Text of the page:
Lessons for the New Lamb’s War from the First Lamb’s War
July 4, 2014 § 2 Comments
Early Friends heard the Word and then invaded public spaces with it, bringing to steeplehouses and marketplaces the prophetic announcement of a new age. My sense is that early Friends were less concerned with exactly where they were going with the Lamb’s War and whether they were “winning” than with being faithful to their call. In the short term, they certainly shook things up and made impressive gains in bringing about the transformation they believed in. But in the long term, of course, the Lamb’s War seemed to fail. The Restoration of the monarchy, the collapse of the Puritan experiment, the decades of persecution that followed, all meant that the Lamb’s War had been lost.
Or had it? On its own terms, yes. But . . .
Like all apocalypses, the Quaker apocalypse of the Word understood the problems of the time and their causes brilliantly, it flared brightly in its initial vision and passion, and it failed, ultimately, to understand the nature of its own fulfillment and the timelines involved.
Early Friends sought to usher in the new age as the second coming of Christ. They succeeded in building a vibrant and incredibly creative religious movement and they did in fact totally transform the world—but not by turning all souls toward Christ. They ended up jump-starting industrial capitalism instead, even as they declared a truce in the Lamb’s War and retreated from the battlefield.
Is this what Christ had had in mind all along? That’s hard to imagine, that he told his followers, the early Friends, one thing—that he was coming again, right then, through them, to remake the world spiritually—and then turned them toward science, industry, technology, and commerce, instead, giving them the genius to create an all-new kind of economic system and make them rich in the process.
Did early Friends abandon Christ when they abandoned the Lamb’s War? Did Christ abandon them? (Doug Gwyn raises these questions in his important book, The Covenant Crucified.) What did the Christ, the Consciousness that gathered this peculiar people into such a dynamic movement, actually have in mind for them? With thousands, and tens of thousands, of quiet murmurings to their souls, he led them to Darby’s railroad, and Cadbury’s chocolate, and Barclay’s bank, and Huntsman’s cast steel. Apparently.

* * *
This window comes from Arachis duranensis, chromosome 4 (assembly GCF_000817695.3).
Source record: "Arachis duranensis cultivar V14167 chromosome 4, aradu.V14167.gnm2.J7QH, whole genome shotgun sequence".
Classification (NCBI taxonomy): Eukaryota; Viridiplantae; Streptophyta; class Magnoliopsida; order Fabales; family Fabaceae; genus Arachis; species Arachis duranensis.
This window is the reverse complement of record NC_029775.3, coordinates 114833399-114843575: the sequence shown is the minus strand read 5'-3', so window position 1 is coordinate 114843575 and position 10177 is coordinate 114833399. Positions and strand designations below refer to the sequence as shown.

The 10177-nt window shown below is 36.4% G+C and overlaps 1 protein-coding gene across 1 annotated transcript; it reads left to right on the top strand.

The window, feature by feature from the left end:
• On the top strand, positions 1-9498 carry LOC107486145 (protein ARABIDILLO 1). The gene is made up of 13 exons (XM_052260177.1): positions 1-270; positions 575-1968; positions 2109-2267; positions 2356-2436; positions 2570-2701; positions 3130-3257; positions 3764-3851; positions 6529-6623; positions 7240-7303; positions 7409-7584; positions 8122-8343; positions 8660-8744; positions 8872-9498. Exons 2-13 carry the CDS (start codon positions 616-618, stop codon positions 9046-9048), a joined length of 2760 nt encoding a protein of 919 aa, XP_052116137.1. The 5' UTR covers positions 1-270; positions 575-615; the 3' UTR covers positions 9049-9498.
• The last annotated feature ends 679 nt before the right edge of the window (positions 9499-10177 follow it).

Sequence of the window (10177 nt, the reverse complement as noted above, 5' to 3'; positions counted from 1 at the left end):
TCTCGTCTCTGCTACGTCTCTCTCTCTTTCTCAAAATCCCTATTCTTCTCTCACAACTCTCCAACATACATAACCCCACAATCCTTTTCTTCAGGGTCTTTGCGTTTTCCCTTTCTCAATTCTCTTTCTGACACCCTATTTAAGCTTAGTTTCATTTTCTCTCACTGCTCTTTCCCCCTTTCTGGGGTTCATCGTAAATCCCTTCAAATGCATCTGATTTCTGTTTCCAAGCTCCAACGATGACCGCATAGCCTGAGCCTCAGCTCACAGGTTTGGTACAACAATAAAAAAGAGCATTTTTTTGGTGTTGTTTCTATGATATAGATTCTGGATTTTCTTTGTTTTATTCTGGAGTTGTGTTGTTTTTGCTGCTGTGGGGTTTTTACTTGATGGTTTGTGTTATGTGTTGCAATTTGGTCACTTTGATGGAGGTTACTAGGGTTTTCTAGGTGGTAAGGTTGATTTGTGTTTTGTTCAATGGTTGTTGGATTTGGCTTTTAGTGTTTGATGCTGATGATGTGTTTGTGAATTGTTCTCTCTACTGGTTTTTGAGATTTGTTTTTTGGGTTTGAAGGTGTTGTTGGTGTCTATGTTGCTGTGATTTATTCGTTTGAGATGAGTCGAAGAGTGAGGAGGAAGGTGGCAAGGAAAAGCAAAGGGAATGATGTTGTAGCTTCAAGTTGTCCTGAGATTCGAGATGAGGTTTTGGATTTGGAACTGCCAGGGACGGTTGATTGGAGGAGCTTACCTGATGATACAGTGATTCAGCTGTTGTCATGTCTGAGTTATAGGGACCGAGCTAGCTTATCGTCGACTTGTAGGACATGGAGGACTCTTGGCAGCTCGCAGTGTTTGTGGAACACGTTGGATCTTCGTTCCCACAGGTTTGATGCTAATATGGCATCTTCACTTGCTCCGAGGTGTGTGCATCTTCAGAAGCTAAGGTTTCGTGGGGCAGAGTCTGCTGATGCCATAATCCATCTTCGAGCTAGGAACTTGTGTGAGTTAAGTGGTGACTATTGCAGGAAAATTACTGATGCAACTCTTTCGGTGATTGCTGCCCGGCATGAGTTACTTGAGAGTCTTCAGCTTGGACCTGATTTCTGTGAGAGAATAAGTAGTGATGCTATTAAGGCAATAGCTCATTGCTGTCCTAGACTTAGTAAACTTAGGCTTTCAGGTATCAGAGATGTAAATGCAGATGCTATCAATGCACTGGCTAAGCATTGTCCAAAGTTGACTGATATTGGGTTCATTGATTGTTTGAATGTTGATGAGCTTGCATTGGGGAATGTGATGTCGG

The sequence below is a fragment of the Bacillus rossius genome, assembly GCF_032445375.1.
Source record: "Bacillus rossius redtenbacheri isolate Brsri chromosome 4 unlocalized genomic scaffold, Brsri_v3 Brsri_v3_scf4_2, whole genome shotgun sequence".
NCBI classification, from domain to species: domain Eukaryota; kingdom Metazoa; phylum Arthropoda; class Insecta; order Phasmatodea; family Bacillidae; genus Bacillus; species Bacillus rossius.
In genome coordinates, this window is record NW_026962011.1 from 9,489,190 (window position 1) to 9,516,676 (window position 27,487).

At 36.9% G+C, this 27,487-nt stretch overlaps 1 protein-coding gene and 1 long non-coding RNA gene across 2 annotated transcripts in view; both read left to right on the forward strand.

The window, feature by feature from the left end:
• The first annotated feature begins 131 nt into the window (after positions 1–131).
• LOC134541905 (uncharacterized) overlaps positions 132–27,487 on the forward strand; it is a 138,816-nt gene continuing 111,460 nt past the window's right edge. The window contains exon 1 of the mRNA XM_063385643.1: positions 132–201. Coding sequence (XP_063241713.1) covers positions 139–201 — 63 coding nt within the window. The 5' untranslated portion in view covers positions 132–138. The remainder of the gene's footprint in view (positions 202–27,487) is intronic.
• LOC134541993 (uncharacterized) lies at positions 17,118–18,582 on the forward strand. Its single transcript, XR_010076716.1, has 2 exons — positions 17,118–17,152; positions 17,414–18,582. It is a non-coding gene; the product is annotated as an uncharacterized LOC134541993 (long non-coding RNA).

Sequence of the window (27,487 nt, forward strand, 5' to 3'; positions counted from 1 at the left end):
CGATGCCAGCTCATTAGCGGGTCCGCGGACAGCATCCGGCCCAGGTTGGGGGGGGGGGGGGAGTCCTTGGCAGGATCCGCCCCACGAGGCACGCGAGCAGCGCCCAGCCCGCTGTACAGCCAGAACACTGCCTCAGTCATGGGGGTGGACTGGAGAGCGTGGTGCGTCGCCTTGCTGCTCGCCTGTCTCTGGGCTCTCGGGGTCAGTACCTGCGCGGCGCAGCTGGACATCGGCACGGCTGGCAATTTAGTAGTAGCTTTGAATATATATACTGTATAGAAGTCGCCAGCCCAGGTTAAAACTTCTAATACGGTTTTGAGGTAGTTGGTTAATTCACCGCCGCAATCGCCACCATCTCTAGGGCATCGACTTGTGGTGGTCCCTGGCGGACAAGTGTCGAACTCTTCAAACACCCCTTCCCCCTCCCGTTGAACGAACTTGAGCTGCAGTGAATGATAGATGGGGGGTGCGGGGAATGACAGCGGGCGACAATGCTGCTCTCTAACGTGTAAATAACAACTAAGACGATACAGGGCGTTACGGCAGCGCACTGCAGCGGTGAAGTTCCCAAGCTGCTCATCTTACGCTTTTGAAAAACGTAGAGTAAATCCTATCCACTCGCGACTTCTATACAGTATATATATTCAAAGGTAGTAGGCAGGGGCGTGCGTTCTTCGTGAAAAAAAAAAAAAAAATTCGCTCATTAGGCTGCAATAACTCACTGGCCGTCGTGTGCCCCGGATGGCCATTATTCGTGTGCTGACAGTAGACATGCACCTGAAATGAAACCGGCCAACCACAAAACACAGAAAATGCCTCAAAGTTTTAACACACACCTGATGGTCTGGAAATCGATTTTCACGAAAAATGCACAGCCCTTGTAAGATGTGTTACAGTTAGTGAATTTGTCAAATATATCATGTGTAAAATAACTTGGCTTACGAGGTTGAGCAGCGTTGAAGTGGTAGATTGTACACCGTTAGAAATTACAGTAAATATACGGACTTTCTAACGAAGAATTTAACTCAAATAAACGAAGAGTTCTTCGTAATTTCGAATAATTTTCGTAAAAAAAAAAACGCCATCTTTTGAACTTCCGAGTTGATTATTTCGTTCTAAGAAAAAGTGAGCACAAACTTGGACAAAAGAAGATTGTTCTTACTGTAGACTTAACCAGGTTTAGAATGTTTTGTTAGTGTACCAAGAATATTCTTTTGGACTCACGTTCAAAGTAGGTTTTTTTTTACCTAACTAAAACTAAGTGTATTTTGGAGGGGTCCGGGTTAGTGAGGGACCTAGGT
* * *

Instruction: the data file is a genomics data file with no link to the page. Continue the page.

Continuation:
I find stuff to ponder here.
From the history of the first Lamb’s War I take this lesson: listen for the call; answer the call with faithfulness; don’t be too attached to results, or fuss overmuch about the path you find yourself on. You cannot know what the divine purpose is. G*d is in charge, not us. Apparently.
Religious movements evolve according to dynamics of emergence that are invisible and even unknowable to those who start them. This is because human history is an evolving ecosystem, not an arrow with a target. Organisms in that ecosystem—individuals and especially, communities—play their roles and sometimes they play a dominant one, as the Religious Society of Friends did in 18th century Britain. But their actions immediately begin interacting with all the other organisms’ contributions, and those interactions are out of human control and often even out of human purview.
All movements waiver and then decay and ultimately dissolve or collapse. But something comes out of it.
Likewise, in my own personal experience, in the history of this individual. We each seem to be born with a certain spiritual “DNA”. However, as you mature and move through life, passion, right intention, and right action interact with the DNA of your soul as a kind of spiritual RNA, decoding and expressing the elements of your true self. Somehow, ultimately, you are likely to arrive at some fulfillment, but by a path you could never have predicted and in a form that you could never have imagined.
One example from my own life: From an early age, I wanted to be a minister and for a while in college, I was headed toward seminary. But I could not have been a Lutheran minister, or any other kind of minister I knew of at the time, and I dropped the idea. Now, here I am a Quaker with several ministries that have my full commitment and passion. G*d led me here after all.